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Review: Van Canto - Break the Silence
Van Canto
Break the Silence

Label: Napalm Records
Year released: 2011
Duration: 43:13
Tracks: 10
Genre: Heavy Metal

Rating: 2.5/5

Review online: October 15, 2011
Reviewed by: MetalMike
Readers Rating
Break the Silence

Rated 2.23/5 (44.62%) (13 Votes)

It is probably safe to say that, with the release of their fourth full-length album, Break the Silence, Germany's Van Canto and their A Cappella take on Power Metal are here to stay. To dismiss Van Canto as a joke or gimmick is unfair. The five singers (and Ordan Ogan drummer Bastien Emig) possess talent and are obviously dedicated to their craft. There are two questions though, that for me, have surrounded Van Canto since their debut; is this truly Heavy Metal and is it any good?

First, Heavy Metal, at its heart, has been, is and always will be guitar/bass/drums. There have been variations and additions to that core instrumentation, but the basic triad is immutable. Different genres of Rock music may suffer pianos, saxophones, etc. as the lead instrument, but not Heavy Metal. Other than the ballads, "Spelled in Waters" and "Master of the Wind," which feature acoustic guitar and keyboards, (and are therefore not truly A Cappella), all the melody, harmony and lead parts are approximated by the human voice. Is Heavy Metal ready for someone to break the rules this much? That question is debatable.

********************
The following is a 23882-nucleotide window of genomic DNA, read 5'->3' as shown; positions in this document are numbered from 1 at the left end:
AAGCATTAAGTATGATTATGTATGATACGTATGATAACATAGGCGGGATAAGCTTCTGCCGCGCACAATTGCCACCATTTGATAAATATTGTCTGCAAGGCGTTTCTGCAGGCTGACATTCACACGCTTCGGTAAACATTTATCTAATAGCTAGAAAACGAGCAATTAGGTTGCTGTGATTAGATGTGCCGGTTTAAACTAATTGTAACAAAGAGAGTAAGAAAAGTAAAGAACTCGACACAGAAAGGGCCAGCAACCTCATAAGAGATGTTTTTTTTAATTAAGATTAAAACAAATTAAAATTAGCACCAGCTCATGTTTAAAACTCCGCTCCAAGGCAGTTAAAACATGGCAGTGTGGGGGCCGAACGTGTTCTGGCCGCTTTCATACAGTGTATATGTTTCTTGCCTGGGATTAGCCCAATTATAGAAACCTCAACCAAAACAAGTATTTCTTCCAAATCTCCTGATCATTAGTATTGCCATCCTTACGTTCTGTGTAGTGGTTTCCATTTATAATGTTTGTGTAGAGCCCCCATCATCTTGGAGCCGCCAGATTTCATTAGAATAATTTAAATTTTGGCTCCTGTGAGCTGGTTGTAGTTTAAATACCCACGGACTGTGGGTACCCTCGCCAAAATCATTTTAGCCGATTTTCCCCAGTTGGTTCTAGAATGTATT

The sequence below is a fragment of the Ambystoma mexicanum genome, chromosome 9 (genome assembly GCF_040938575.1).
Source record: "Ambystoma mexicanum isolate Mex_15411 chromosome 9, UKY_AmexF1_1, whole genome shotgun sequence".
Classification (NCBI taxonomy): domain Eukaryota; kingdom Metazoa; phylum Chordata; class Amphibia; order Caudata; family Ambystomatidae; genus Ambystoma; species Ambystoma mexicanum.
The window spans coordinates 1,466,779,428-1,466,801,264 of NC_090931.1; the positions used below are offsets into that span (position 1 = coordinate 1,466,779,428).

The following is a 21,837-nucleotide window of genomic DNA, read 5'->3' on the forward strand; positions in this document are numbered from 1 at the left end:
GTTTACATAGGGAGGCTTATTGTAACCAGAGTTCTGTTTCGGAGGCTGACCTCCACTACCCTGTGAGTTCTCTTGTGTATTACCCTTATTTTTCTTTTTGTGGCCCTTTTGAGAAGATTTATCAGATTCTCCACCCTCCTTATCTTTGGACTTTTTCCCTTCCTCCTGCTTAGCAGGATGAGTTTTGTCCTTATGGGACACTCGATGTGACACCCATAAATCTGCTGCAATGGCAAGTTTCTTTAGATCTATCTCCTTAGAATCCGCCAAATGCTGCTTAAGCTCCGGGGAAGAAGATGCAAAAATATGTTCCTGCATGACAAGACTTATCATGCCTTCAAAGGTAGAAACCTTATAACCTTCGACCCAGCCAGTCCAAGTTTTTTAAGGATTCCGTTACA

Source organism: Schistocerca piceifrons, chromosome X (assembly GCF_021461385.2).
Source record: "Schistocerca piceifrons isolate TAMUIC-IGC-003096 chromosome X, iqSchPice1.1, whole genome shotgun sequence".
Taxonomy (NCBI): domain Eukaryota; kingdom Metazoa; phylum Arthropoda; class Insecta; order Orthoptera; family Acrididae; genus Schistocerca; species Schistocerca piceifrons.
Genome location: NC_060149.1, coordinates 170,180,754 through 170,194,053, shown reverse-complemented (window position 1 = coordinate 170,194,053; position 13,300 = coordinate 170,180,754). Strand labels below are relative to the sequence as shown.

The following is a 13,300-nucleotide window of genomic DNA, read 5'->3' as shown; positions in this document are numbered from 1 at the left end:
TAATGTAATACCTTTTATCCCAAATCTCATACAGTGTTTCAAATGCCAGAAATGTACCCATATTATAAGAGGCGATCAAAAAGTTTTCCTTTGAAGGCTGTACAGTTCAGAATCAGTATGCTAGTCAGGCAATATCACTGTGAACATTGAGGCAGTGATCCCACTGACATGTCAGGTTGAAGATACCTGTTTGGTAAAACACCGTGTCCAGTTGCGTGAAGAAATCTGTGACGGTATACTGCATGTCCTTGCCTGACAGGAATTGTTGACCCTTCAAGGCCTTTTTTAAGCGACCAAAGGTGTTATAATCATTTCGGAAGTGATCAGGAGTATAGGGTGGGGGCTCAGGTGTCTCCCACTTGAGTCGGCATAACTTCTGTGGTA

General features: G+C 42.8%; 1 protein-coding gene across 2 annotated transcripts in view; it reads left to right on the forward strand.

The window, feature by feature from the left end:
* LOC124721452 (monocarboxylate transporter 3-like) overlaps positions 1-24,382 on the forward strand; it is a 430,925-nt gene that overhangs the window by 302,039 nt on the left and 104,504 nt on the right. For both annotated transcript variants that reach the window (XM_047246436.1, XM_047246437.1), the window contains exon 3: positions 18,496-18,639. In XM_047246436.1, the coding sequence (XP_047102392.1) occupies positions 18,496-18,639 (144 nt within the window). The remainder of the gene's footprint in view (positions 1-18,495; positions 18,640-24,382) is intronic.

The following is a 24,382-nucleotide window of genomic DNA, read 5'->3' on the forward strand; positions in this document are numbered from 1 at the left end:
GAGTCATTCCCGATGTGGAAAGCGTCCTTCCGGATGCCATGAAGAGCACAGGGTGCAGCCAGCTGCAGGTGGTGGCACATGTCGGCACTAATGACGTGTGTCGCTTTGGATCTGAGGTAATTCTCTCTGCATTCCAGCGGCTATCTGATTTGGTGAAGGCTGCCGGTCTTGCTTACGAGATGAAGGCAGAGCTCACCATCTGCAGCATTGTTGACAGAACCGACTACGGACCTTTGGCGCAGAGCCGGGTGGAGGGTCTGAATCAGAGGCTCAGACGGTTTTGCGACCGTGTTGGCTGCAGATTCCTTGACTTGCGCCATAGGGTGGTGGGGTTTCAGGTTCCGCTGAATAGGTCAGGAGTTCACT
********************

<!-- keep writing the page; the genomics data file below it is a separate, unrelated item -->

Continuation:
The second question remains; is Break the Silence any good? The answer to that is not really. Break the Silence would be on the lighter side of Power Metal, even if it had instruments. Some of the songs ("Dangers in My Head," the two ballads, the cover of Alice Cooper's "Bed of Nails") come across as very poppy. The vocals just don't create enough heaviness. Not that there isn't potential. The opener, "If I Die in Battle" is good in an anthemic, Manowar way while the pick of the album has to be the cover of Sabaton's "Primo Victoria." This song is actually very heavy and shows that, done right, A Cappella CAN be Heavy Metal. The guest appearance of Sabaton's Joakim Broden is a huge help. But most of the songs are dull and the vocalizations used to sound like guitars and bass just sound silly.

Talented but less than satisfying is how I would sum up Van Canto and their latest, Break the Silence. There may be room for A Cappella in Heavy Metal someday, but this album shows that day is still a ways off.

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